'Fallout’s' success makes me crave a final send-off to this canceled sci-fi series

(Image credit: HBO)

Amazon’s “Fallout” came swinging right out of the gate. Unafraid to be wholly itself, leaning into the well-beloved franchise’s zany atmosphere, “Fallout” in live-action show form not only stole the hearts of its fanbase but wrought renewed interest in the long-dormant franchise with those unacquainted with its post-apocalyptic mold. 

But another long-dormant franchise found its own bit of limelight in the midst of “Fallout’s” ever-growing fame. Released all the way back in 2016 and headed up by “Fallout’s” own showrunners in Lisa Joy and Jonathon Nolan, “Westworld” likewise took the world by storm in its portrayal of a band of androids in the throes of sentience. 

Subsequent seasons, however, watched “Westworld” no sooner flounder with most viewers and critics. HBO would inevitably cancel the show following its fourth season, which left a host (pun fully intended) of narrative beats on the table ripe for closure. 

Amid the press tour in the lead-up to “Fallout’s” release, Nolan was asked about the potential for returning to this robot-ruled future in an interview with the Hollywood Reporter. While more than most of the fanbase has moved on, I’m still hurting for that fifth and final outing — as are its creators, who would “like to finish the story we started.”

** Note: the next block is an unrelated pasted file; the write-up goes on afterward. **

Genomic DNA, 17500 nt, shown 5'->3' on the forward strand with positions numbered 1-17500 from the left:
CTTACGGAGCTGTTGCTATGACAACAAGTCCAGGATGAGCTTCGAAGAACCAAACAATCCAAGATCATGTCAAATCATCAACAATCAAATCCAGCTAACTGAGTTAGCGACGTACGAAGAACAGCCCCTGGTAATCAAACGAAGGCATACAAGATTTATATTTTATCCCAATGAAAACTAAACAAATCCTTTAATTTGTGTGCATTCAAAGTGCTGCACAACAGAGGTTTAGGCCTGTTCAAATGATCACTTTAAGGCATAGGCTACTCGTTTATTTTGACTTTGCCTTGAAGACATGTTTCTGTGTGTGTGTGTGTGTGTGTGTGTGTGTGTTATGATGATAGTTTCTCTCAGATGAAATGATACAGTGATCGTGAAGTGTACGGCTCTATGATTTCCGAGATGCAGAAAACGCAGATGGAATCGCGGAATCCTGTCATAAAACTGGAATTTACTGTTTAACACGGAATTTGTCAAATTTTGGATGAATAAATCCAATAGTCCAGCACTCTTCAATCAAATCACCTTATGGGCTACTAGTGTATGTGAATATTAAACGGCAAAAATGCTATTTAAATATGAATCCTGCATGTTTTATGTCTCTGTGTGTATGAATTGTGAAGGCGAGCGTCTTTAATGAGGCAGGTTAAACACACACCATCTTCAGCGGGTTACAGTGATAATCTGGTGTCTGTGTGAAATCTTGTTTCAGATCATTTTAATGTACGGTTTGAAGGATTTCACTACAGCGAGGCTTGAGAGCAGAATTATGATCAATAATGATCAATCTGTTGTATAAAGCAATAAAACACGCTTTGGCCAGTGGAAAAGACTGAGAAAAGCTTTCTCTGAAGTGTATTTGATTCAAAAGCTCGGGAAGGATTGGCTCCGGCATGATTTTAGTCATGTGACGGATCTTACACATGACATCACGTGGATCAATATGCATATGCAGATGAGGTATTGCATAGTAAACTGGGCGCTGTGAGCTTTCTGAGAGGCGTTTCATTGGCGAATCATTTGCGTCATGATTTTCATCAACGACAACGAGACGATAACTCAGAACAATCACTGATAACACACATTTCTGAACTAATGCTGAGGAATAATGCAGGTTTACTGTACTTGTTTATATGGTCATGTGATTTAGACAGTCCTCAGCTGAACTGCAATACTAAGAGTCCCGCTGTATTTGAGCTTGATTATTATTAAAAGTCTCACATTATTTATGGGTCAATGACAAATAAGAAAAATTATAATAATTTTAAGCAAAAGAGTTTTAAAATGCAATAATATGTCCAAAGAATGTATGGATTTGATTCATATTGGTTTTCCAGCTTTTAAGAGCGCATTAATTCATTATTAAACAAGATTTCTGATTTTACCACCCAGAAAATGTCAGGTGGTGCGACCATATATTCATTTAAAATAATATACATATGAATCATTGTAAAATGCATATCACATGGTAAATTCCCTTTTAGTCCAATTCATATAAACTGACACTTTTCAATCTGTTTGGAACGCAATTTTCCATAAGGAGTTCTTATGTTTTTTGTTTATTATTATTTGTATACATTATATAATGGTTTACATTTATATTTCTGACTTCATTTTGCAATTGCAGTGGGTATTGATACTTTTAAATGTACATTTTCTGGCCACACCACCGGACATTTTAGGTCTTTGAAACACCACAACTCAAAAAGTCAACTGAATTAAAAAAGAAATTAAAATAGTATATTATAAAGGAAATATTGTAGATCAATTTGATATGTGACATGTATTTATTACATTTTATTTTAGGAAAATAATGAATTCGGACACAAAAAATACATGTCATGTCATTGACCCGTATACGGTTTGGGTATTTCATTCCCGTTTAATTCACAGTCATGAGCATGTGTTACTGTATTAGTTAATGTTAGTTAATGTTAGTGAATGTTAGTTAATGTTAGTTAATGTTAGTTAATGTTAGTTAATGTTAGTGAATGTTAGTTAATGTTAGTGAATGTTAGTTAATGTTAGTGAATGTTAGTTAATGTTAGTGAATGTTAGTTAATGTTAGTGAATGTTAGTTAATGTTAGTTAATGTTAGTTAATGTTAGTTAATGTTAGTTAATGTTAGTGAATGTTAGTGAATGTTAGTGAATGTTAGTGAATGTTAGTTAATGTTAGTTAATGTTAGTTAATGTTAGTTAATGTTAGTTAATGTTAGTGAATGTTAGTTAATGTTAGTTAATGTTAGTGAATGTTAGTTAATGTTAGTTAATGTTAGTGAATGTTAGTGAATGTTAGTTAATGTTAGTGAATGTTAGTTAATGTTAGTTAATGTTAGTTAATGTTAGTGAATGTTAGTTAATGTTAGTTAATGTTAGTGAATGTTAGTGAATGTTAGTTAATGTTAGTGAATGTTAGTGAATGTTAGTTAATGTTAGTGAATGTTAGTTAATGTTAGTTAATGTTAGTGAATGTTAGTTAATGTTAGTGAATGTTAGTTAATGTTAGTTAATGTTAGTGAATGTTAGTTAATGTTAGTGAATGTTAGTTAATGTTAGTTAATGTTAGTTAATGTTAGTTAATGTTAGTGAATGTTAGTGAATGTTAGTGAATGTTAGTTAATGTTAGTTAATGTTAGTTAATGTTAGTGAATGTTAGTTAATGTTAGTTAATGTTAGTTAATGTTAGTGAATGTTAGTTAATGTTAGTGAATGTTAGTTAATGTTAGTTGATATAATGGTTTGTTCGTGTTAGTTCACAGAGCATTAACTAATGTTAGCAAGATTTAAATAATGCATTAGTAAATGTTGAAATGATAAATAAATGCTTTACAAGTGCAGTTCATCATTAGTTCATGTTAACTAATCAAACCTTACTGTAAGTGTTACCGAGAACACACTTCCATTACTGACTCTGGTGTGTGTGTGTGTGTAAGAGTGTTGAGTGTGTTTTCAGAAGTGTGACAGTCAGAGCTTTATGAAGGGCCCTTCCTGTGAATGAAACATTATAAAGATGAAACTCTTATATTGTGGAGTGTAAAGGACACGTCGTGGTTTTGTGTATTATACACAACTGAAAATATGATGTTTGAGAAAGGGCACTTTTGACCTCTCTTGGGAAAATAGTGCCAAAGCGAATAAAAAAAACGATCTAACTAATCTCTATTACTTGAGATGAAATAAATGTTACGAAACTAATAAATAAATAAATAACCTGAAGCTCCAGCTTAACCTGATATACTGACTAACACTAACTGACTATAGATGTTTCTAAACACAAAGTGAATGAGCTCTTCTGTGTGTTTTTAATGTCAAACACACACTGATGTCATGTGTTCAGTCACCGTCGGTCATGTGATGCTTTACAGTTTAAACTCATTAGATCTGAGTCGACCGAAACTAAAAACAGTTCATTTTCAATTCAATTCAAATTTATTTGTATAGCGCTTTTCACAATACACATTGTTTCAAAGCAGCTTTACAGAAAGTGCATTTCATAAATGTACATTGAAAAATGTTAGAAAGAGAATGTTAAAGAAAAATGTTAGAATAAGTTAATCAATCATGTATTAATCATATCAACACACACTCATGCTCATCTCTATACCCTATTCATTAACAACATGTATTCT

I might be one of the few still thinking about it, but “Westworld” deserves a return to form and an ending worth the true potential its first season merited. 

Returning to its Western roots  

“Westworld” finds its origins in the 1973 movie of the same name. It’s the brainchild of “Jurassic Park” writer Michael Crichton, who both directed and wrote the screenplay for the Yul Brynner-starring film. By no means was “Westworld” an academy award-winning epic, but it did still land well with critics at the time and spawned not one but two subsequent sequels in the 1976 film “Futureworld” and 1980 CBS TV show “Beyond Westworld.” 

At the heart of what made the original film so special was its western iconography, made all the better thanks to Brynner’s spell-binding villainous performance. Similar elements are utilized throughout the HBO show’s run, which focused primarily on the western theme park as opposed to its other wings, which included a Japanese-inspired Shogun world and India-inspired Raj world. 

Thandiwe Newton in Westworld TV show HBO

(Image credit: HBO)

Season 3 of “Westworld” aimed to be its most far-flung yet. Main characters Dolores and Bernard had finally escaped from the clutches of the theme park, now capable of traversing the outer future world of 2053. It set a whole new tone, wrangling new talent led by Aaron Paul and Vincent Cassel, but it didn’t help to reinvigorate the fandom.

Despite the lackluster appeal of “Westworld” season 3, I was still on the edge of my seat. Experiencing the world of the future in such fascinating new ways always grips my imagination, and I was extremely excited to see what Nolan and Joy would bring to the table. That they certainly delivered with extravagant fashion statements, self-driving vehicles, and a sniper-drone combo that any Cyberpunk 2077 player would crave.